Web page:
These pages list past Institute programs and its directors' presentations elsewhere. Items marked "video available" can be streamed from this website by clicking on "Videos" in the top navigation bar above.

Catholics, Jews, and the Issues of Our Time: A Conversation between Archbishop Nelson Pérez and Rabbi Abraham Skorka

July 28, 2020

Tuesday, July 28, 2020 at 7:30 p.m.

 

Archbishop Pérez

Rabbi Skorka

Join us for a special webinar as Philadelphia’s new archbishop, the Most Rev. Nelson Pérez, and Rabbi Abraham Skorka, SJU University Professor, discuss Catholic-Jewish relations and some pressing issues facing both communities in American society today.

 

 

CLICK HERE FOR FULL DETAILS.

[ Video available. Click on “Videos” above.]

 

Webinar: Moving toward Mutuality: Five Plus Decades on the Catholic-Jewish “Journey of Friendship”

July 16, 2020

Thursday, July 16, 2020 – 7:00 p.m. 

A special program offered in collaboration with the Villa Maria Education and Spirituality Center

This virtual presentation is Co-Sponsored by Rev. George Balasko in memory of Rabbi Samuel Meyer as part of the Villa Maria Annual Nostra Aetate Lecture Series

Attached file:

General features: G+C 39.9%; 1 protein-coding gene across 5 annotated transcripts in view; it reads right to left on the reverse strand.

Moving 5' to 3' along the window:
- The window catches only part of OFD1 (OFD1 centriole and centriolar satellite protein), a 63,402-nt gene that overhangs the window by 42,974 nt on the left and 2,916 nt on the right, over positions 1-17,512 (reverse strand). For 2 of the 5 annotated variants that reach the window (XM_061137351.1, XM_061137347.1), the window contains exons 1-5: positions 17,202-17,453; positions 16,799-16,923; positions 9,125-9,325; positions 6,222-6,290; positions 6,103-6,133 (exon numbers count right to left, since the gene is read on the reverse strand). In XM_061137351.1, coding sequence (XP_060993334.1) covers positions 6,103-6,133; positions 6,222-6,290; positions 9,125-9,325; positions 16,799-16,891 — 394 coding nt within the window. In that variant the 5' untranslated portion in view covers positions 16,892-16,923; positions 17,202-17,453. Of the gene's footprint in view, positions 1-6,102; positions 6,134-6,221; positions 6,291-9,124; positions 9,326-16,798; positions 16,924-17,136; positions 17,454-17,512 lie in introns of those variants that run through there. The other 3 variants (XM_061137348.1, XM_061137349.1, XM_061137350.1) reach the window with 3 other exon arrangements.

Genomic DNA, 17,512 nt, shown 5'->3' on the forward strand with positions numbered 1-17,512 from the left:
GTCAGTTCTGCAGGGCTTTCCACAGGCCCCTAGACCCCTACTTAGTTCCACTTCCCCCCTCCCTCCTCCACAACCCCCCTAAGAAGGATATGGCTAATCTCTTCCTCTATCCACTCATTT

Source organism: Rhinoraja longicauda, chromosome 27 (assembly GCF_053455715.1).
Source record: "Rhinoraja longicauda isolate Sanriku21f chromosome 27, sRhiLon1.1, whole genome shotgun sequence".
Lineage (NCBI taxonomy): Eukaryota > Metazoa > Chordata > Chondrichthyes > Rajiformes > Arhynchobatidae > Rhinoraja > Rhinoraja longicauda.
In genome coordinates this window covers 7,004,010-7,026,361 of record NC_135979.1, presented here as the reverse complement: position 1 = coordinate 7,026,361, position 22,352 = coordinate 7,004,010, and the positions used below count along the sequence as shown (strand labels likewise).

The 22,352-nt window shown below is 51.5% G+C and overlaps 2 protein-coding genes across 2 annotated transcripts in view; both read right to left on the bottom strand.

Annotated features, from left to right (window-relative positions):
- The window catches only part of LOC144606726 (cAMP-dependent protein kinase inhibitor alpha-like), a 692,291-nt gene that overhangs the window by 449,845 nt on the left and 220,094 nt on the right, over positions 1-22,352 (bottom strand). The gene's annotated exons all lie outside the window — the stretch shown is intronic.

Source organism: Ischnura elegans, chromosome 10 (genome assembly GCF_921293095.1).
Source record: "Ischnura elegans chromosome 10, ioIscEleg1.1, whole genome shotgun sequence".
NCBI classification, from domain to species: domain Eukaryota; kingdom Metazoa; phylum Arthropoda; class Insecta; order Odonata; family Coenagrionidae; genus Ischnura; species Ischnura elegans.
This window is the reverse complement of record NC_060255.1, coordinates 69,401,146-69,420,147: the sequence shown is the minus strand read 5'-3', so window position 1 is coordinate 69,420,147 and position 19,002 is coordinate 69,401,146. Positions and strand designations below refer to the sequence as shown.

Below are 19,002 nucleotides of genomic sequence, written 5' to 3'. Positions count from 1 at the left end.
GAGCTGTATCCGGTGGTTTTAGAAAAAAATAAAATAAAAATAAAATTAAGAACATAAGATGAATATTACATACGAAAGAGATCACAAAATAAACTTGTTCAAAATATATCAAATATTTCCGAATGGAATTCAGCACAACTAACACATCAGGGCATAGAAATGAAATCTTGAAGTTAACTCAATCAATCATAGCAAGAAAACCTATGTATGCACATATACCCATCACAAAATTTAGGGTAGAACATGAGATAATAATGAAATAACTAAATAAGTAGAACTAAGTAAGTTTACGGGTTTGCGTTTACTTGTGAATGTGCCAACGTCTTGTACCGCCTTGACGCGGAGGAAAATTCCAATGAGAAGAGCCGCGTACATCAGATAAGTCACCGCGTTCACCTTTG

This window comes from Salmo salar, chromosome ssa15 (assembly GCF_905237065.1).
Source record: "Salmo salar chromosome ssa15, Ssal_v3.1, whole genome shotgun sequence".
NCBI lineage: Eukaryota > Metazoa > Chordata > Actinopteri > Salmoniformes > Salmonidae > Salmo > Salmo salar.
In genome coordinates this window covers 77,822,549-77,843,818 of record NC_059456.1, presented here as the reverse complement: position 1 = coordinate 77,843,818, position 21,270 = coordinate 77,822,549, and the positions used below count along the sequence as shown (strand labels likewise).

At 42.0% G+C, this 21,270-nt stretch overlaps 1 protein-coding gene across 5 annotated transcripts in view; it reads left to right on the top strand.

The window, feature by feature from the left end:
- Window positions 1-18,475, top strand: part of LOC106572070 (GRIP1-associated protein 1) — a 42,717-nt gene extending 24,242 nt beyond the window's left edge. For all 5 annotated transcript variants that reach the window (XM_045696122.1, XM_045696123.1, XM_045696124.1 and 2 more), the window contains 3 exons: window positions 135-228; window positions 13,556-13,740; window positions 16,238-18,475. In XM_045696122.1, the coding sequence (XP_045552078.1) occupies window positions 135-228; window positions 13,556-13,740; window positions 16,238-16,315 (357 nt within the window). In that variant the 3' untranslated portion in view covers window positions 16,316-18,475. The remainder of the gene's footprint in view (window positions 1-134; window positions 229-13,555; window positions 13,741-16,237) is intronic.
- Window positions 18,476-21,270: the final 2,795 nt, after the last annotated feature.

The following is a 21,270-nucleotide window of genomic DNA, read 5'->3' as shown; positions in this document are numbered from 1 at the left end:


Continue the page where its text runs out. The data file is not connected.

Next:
Since the Second Vatican Council in 1965, interactions between Jews and Catholics have become more frequent and positive than ever before in history. Official and informal dialogues have multiplied, and religious leaders in both communities have reconsidered and reformed long-held ideas about each other in a process that still continues. This “journey of friendship,” as Pope Francis has called it, has led to a new interreligious relationship that is exemplified by his own long friendship and dialogues with Rabbi Abraham Skorka of Buenos Aires. It is also depicted in an original sculpture, “Synagoga and Ecclesia in Our Time,” at Saint Joseph’s University in Philadelphia, blessed by Pope Francis in 2015. The artwork shows the Synagogue and the Church learning from each other’s experiences of God in a relationship of mutuality. Join us for this story of a new beginning that gives great hope for the future. 

Presenter: Philip A. Cunningham, Director of the Institute for Jewish-Catholic Relations of Saint Joseph’s University

[ Video available. Click on “Videos” above.]

 

Remembering a Momentous Moment: The Meeting of Pope John XXIII and Prof. Jules Isaac

May 8, 2020

A webinar co-sponsored with the Cardinal Bea Centre for Judaic Studies of the Pontifical Gregorian University, Rome